“I’m sure we agree that in a case such as this one, involving the brutal murder of a nationally and internationally recognized social leader, it is important that the investigation be seen as transparent and impartial by the victim’s family and by the general public. This is why I respectfully urge you to consider granting the family’s request to allow the Inter-American Commission on Human Rights to form a commission of independent international experts to join the murder investigation.”
In her final days, Berta Cáceres was bombarded with texts and calls warning her to give up the fight against the Agua Zarca dam, or else.
The Honduran indigenous leader told trusted friends and colleagues that some of the death threats were from a suspected sicario – or hitman – who was terrorizing community members near the dam and openly boasting of his intention to kill her.
“The administration has portrayed Hernandez as a credible partner in tackling the region’s myriad troubles, including the flood of undocumented families to the U.S. border, rampant violence and drug-trafficking.
That kind of assessment infuriates many in Congress and in the activist community. They are skeptical Hernandez will allow a credible investigation into the Caceres slaying or ease the government’s repression of people it doesn’t like.”
In many places, basic human dignity often requires those who live closest to the land to fight, openly, to protect it. And, increasingly the bold actions of those on the frontlines of environmental protection lead them to be marginalized, criminalized, and even killed. Such was the case with Honduran environmental and indigenous rights activist Berta Cáceres, who was killed early last month. Read more.
The daughter of murdered environmental leader Berta Cáceres has called for a suspension of European aid to Honduras and investment in its hydro projects until the country complies with human rights norms.
Cáceres was shot as she slept on 2 March, after her family say that Honduran authorities failed to adequately respond to a slew of escalating death threats.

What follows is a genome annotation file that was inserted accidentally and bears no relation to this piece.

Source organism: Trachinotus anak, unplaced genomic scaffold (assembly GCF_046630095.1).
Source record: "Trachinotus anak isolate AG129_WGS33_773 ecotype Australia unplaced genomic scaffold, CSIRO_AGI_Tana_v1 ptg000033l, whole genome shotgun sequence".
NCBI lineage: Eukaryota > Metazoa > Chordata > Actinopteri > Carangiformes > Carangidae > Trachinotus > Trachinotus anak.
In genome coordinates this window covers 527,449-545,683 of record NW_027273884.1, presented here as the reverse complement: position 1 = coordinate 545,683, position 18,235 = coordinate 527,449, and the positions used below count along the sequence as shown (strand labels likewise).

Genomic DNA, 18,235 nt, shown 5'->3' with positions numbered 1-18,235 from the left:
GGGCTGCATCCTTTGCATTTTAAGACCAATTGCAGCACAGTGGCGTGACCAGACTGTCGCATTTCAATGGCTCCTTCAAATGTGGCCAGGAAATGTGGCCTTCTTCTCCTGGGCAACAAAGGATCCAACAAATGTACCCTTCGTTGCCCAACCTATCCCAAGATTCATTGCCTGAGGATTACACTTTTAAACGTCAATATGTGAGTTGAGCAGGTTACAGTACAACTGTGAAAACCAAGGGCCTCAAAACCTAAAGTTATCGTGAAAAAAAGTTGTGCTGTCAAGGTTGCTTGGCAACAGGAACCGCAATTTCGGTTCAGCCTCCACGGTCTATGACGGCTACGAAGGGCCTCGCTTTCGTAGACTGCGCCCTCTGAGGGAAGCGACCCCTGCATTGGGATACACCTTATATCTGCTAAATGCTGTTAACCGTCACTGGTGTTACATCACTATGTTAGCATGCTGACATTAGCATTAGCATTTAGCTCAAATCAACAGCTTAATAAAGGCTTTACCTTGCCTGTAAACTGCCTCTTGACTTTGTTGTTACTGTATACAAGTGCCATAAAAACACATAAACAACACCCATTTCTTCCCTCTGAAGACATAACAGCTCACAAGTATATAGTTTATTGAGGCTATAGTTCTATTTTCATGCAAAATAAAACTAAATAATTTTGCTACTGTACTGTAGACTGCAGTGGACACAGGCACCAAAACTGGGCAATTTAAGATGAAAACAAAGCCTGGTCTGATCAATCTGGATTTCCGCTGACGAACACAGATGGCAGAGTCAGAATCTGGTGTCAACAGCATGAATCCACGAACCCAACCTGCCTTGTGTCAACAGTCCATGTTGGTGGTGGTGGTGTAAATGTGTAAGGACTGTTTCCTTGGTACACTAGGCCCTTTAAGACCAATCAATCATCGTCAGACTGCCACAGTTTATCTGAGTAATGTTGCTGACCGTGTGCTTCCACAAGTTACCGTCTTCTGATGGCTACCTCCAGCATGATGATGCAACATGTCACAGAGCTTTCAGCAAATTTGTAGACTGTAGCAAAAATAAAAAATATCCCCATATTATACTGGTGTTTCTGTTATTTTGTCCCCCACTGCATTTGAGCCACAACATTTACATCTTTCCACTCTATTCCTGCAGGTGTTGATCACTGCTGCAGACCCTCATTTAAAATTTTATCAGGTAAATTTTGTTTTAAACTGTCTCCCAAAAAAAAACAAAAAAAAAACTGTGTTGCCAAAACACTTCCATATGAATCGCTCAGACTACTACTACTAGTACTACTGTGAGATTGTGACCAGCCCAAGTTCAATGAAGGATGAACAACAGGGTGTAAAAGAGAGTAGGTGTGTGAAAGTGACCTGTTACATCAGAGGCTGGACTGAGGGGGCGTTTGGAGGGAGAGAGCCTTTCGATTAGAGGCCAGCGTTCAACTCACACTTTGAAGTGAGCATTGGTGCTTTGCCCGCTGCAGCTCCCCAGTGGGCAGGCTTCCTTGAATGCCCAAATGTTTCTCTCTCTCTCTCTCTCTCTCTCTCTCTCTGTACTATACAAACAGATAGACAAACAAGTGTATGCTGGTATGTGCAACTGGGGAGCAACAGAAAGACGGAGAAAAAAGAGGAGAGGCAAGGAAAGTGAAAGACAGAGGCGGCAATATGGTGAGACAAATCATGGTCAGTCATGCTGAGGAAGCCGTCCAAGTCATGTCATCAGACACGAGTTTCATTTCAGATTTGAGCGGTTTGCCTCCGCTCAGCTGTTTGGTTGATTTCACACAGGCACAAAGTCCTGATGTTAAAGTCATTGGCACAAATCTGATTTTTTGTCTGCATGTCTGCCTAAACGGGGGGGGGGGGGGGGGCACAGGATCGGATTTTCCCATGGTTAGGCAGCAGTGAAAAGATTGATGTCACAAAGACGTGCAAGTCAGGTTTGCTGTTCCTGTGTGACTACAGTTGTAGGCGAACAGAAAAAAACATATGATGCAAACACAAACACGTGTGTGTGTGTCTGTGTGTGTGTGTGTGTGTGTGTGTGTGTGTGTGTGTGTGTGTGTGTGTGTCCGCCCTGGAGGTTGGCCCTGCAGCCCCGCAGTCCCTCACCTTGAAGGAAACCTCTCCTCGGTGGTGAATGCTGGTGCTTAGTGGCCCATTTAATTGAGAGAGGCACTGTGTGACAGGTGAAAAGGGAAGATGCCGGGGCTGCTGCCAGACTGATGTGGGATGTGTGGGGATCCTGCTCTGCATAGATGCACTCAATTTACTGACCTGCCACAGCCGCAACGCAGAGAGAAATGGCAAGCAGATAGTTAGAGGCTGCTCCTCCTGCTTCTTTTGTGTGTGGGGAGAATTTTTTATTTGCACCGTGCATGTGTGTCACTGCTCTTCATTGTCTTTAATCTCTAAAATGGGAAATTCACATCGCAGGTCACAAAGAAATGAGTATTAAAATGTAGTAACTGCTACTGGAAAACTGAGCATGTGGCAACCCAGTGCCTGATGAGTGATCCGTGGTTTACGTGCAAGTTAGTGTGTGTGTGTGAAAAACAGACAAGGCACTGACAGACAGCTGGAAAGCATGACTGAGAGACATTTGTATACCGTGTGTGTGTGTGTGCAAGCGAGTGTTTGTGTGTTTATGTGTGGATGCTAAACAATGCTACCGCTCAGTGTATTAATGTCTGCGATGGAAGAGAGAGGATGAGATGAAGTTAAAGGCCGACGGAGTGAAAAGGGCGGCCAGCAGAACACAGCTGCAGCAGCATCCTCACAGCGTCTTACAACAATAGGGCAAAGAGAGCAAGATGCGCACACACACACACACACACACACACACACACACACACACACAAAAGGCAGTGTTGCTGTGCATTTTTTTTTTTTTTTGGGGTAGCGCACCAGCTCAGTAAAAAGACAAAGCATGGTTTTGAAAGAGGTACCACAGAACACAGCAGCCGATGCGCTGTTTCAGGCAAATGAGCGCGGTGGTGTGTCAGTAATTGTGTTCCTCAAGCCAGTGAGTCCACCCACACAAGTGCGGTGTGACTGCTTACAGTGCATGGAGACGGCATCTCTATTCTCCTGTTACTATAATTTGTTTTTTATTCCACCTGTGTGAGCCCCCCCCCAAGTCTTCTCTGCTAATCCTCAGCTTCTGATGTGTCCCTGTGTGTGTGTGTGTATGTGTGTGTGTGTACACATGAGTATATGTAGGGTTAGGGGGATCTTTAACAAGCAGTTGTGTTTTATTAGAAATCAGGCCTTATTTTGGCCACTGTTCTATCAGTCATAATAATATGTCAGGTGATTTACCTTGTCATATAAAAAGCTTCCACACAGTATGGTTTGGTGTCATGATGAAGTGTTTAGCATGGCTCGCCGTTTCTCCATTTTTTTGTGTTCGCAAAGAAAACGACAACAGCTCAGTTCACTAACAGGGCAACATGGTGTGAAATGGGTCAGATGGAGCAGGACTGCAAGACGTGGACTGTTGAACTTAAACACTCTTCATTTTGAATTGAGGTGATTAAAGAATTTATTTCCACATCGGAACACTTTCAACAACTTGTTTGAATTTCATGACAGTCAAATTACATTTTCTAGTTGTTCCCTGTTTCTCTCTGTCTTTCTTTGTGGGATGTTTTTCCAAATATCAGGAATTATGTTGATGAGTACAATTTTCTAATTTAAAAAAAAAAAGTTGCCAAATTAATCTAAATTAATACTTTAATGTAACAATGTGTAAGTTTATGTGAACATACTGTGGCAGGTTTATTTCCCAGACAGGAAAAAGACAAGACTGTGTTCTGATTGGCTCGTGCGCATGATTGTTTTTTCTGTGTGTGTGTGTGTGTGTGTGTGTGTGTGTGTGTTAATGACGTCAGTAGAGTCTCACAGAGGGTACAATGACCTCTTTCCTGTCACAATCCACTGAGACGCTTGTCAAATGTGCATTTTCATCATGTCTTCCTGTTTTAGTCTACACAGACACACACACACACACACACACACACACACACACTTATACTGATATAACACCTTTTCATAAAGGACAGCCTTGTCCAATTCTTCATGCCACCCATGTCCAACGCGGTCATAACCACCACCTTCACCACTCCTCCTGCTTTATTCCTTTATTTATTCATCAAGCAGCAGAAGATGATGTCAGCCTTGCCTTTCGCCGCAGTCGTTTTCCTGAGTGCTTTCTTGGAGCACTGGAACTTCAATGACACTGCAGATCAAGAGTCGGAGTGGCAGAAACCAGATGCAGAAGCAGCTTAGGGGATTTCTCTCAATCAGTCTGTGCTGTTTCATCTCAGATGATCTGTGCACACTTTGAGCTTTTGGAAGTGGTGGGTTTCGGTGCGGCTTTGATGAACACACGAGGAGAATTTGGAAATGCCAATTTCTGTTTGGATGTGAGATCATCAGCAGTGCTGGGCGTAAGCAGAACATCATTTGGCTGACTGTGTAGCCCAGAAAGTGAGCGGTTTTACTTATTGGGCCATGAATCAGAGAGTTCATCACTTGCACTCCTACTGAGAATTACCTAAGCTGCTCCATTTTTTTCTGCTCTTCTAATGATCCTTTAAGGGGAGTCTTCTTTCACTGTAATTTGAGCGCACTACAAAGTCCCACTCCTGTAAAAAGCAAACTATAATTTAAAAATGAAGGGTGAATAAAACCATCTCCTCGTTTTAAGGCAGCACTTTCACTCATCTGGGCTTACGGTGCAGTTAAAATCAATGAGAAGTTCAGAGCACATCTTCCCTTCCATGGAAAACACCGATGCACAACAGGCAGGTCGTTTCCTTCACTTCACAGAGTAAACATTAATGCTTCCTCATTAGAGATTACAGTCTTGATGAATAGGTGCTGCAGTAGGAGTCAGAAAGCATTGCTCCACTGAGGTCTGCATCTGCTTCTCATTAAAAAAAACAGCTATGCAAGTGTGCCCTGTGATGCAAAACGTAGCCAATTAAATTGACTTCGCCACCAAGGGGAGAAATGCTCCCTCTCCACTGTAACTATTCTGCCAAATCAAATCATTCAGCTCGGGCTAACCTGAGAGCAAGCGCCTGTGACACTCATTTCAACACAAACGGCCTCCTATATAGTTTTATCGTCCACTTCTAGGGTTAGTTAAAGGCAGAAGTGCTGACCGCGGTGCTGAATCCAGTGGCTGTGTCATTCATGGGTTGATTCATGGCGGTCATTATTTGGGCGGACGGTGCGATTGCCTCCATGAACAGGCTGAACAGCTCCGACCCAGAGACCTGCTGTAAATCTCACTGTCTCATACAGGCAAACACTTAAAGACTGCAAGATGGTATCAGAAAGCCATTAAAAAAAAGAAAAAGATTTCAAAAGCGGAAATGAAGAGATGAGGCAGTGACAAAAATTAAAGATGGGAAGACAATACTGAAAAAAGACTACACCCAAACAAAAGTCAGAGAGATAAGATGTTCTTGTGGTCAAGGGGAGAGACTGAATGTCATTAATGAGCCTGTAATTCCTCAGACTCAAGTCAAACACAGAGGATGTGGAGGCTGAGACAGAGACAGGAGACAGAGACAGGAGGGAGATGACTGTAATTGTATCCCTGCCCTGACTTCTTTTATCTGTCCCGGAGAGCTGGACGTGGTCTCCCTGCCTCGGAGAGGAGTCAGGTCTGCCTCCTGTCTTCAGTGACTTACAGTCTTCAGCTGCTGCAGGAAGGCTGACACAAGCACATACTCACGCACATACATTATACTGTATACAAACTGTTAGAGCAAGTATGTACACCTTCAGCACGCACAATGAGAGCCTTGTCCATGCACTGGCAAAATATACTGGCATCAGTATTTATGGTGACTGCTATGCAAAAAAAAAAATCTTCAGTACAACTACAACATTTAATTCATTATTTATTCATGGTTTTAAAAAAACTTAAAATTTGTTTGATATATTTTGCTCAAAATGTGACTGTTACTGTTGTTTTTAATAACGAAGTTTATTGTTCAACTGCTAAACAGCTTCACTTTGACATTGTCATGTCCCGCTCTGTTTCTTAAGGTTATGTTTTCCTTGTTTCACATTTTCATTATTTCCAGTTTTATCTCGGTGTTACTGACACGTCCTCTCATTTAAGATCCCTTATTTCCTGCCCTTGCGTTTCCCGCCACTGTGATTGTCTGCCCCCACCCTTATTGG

Today, a 47-year-old indigenous farmer from Peru won the Goldman Environmental Prize for repeatedly putting her life on the line to block plans for a gold mine on her property.Máxima Acuña’s fight is against an American mining company, and holds lessons for anyone who might care about things like access to water and food, or, well, global capitalism at large.
April 18, 2016
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1) Days after visiting Washington DC Honduran FM Arturo Corrales resigned. It is unclear why he did so but according to Honduran news reports Pres. Juan Orlando Hernandez was not happy with him after his meetings at the OAS which involved negotiations over MACCIH which the family of Berta Caceres made clear they did not want involved in the investigation of her assassination. The NYT reports it was linked to his previous post as security minister.
MACCIH is not qualified to investigate assassinations One of MACCIH’s main objectives is as follows:
1.2 To support, strengthen and actively collaborate with the Honduran state institutions responsible for preventing, investigating and punishing acts of corruption.
To achieve this objective, MACCIH can:
220.127.116.11. Provide technical support, supervise, evaluate and actively collaborate with a group of judges familiar with causes of corruption, public prosecutors, investigators and forensic experts from the Public Prosecutor’s Office, selected and certified by MACCIH to collect information, investigate and pursue corruption cases and networks.
It can be gathered from the above that MACCIH’s investigative jurisdiction is limited to “corruption cases and networks”.
When Honduran activist Berta Cáceres was murdered inside her home in the western city of La Esperanza early last month, there was a swift promise of justice from the administration of President Juan Orlando Hernández.
More than a month later, however, that promise seems to have fallen flat.
In a country with growing socioeconomic inequality and human rights violations, Berta Cáceres rallied the indigenous Lenca people and waged a grassroots campaign that successfully pressured the world’s largest dam builder to pull out of a major project.